Starting off..

For some time, friends have been suggesting I start a blog, and I have finally got around to trying. I live in two wild and beautiful places: Western Maine , USA, and the Cotswolds, England.  I also travel to far-flung much wilder places.

I take photos with my trusted Panasonic Lumix, sometimes beautiful photos, more often photos that tell a story.

The blog will be erratic, depending on what catches my eye.

For my first post, from Maine, here are the tree swallows that nested in our old purple martin house and raised four young. They fledged two weeks ago.

Cruising along…
She often fed them without touching down at all
It took a while to ram this down the throat of the largest chick



Love in the cemetery

Happy Valentine’s Day!

I live near Brompton Cemetery, a grand Victorian green oasis near Chelsea FC.


The story behind this extraordinary gravestone is one of the more remarkable ones: https://en.wikipedia.org/wiki/Reginald_Warneford

But this week, the sun was shining, and everyone decided it was spring. The trees:


The birds:


You can hear this European Robin, Erithacus rubecula, song here:

And the squirrels, doing their Cirque du Soleil trapeze act imitations:


After playing hard to get in a “mating chase”:


She selected one from a trio of suitors, and there they enjoyed a precarious tryst high, high in the treetops. The tail says it all:


She will have a litter of 3-4, after a gestation of 44 days. Females can breed at 10-12 months, and often have two litters per year. They may live to the age of 5, so at up to 8 young per year for four years, that is 32 young per female. There are about 2.5 million grey squirrels in the UK, and you can see why their introduction from the US has overwhelmed the more sedate British reds.

Their Chinese name is sōngshû, or ‘pine tree mouse’, 松鼠. The second character looks very mouselike!

PS My computer refuses to put the right accent on the ‘u’ in sōngshû. Sorry to those of you who know it should be a ‘v’ shape, not a little hat.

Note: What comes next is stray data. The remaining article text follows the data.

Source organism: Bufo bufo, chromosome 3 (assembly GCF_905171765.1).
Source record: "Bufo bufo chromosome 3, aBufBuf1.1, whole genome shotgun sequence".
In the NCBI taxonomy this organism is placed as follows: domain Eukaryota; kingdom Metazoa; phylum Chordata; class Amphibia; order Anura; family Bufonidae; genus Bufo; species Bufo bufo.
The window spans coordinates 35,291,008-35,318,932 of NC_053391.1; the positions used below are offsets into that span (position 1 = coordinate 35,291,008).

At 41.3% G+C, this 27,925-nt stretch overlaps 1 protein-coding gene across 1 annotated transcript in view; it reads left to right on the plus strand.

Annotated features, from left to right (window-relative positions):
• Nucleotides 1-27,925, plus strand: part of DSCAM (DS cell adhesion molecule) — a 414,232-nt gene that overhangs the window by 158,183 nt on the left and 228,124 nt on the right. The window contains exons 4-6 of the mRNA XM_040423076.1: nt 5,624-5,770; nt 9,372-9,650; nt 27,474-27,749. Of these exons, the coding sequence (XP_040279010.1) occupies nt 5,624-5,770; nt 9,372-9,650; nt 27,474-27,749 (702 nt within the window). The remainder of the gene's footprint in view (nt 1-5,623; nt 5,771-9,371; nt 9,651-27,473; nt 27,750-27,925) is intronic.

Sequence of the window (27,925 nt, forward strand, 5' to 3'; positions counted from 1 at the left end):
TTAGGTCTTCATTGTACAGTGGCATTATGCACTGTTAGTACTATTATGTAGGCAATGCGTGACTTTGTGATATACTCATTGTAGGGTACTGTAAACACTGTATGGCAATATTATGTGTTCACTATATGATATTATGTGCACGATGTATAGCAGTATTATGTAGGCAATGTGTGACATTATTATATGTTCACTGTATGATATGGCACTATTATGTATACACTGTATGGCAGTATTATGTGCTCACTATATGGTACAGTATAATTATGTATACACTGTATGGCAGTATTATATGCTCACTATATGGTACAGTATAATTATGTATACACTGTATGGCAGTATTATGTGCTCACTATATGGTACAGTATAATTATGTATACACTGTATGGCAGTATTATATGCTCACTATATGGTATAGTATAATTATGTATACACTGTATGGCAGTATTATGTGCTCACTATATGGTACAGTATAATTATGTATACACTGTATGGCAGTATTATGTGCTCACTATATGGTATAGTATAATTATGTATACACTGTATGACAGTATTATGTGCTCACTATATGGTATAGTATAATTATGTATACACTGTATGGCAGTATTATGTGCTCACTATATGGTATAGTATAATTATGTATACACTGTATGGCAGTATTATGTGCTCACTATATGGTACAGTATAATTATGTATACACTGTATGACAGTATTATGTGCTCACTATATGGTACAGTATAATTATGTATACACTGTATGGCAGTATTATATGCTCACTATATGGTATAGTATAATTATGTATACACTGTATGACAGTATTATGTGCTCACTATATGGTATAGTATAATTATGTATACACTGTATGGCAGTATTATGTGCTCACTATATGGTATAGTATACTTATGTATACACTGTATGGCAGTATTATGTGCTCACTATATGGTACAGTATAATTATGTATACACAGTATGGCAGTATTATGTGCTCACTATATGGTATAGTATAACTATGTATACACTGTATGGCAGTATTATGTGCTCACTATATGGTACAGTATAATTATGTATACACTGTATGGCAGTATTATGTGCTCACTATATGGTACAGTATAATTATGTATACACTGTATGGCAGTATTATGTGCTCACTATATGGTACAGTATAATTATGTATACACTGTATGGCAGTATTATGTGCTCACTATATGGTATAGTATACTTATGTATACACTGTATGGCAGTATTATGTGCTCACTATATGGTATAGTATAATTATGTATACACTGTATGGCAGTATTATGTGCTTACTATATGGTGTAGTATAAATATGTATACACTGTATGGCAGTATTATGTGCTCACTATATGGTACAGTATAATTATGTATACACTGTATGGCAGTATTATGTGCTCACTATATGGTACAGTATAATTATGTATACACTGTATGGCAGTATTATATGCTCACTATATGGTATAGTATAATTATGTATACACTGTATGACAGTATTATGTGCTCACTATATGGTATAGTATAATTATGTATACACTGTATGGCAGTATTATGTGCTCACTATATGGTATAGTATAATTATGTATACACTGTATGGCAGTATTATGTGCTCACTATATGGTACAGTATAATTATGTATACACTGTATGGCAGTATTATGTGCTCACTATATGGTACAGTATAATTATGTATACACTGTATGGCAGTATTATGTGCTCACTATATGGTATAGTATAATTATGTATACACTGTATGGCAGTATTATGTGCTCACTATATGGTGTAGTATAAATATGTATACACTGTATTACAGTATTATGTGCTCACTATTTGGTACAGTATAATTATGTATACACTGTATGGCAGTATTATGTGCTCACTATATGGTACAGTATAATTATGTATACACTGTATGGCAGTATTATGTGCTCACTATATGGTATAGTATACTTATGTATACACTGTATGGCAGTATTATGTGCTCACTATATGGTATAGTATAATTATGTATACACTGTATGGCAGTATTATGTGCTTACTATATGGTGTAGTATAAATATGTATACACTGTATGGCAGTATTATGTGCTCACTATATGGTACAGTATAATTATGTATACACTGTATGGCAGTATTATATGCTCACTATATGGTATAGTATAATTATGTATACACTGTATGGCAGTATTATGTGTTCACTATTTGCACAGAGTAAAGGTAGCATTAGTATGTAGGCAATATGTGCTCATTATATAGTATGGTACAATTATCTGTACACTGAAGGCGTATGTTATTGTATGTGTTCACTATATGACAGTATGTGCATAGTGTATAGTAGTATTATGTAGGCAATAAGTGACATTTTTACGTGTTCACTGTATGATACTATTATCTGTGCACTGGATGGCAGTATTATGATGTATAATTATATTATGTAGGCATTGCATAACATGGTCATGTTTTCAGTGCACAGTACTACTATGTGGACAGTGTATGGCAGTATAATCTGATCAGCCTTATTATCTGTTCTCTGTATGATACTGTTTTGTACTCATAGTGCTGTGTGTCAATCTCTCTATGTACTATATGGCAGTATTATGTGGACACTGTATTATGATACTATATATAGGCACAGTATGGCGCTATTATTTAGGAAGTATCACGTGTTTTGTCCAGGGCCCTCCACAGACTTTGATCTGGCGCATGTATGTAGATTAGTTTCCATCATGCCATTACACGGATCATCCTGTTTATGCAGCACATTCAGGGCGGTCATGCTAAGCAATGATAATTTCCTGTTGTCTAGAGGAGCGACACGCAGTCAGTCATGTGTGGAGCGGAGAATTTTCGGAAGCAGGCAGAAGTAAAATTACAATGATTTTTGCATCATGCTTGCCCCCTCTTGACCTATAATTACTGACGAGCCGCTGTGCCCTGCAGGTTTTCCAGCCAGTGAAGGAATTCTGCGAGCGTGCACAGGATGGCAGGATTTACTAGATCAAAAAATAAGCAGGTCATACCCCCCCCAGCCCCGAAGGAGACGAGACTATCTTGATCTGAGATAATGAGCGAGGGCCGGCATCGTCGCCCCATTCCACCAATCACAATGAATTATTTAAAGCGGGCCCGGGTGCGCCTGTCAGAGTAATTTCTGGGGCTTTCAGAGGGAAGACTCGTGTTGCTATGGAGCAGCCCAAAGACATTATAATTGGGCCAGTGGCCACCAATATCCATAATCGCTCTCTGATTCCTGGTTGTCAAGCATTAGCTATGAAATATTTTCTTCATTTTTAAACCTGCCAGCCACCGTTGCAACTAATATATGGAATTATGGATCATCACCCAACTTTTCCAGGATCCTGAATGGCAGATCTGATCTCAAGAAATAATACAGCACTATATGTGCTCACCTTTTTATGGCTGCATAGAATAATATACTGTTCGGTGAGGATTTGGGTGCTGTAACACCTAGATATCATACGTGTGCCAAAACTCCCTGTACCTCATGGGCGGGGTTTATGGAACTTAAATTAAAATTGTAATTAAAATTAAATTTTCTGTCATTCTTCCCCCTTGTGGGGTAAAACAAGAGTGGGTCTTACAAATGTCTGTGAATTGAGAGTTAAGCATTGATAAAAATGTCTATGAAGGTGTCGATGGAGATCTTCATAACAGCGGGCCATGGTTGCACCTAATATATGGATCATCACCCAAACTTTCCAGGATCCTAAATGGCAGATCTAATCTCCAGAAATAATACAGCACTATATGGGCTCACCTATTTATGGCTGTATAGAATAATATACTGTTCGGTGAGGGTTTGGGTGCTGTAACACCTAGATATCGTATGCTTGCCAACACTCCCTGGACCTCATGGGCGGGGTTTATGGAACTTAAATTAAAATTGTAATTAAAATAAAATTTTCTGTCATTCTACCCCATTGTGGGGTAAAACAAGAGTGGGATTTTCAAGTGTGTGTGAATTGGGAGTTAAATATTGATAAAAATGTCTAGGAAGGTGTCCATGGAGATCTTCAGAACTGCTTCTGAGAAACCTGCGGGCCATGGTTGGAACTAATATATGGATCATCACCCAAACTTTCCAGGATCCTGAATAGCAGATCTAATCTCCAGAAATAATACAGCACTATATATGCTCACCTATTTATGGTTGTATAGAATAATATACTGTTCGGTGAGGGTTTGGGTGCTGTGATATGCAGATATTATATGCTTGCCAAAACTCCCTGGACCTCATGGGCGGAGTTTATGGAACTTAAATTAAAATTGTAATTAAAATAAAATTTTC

Mirrors of the Soul

Most mammals (including the great apes) and many species of birds have dark brown eyes.


We forget that humans are unusual in having a wide variety of eye colors: brown, blue, grey or hazel/green.

And in fact elsewhere in the animal kingdom, we find the same eye colors recurring. This Ugandan Grey-necked Crowned Crane, Balearica regulorum, has pale grayish-blue eyes.

Grey Crowned Crane

This Common Cormorant in Central London has eyes greener than those of any human outside Scifi movies:


And this dragonfly goes one step further:


But we also find eye colors that in humans would need contact lenses:

Look at this White-eyed Buzzard in India:White-eyed Buzzard

Or the lemon yellow eyes of the Indian Jungle Owlet:

Jungle Owlet

or the tawny eyes of the lion:


and the tangerine eyes: of the Namibian Southern White-faced Scops Owl, Ptilopsis granti

Southern White-faced Scops OwlMaddest of all, the cherry-red eyes of the loon (aka Great Northern Diver):


The dragonfly aside, the mechanism for all these eye colors lies in the outer layer of the iris, called the stroma. Dark brown eyes result from the presence of melanin in the stroma.  Blue eyes happen when the stroma contains no pigment and is translucent. This layer scatters the white light, and it scatters the shorter blue wavelengths the most, giving rise to the perception of blue eyes. If the layer has a little more collagen, the blueness is dampened and the eyes look grayish. Green eyes result from the presence of a little melanin only, mixing with the reflected blue to create green.

There are actually two types of melanin, and the full range of colors found in my photos above depends mainly on which type of melanin is found. Here is a great chart, if you’d like to know more.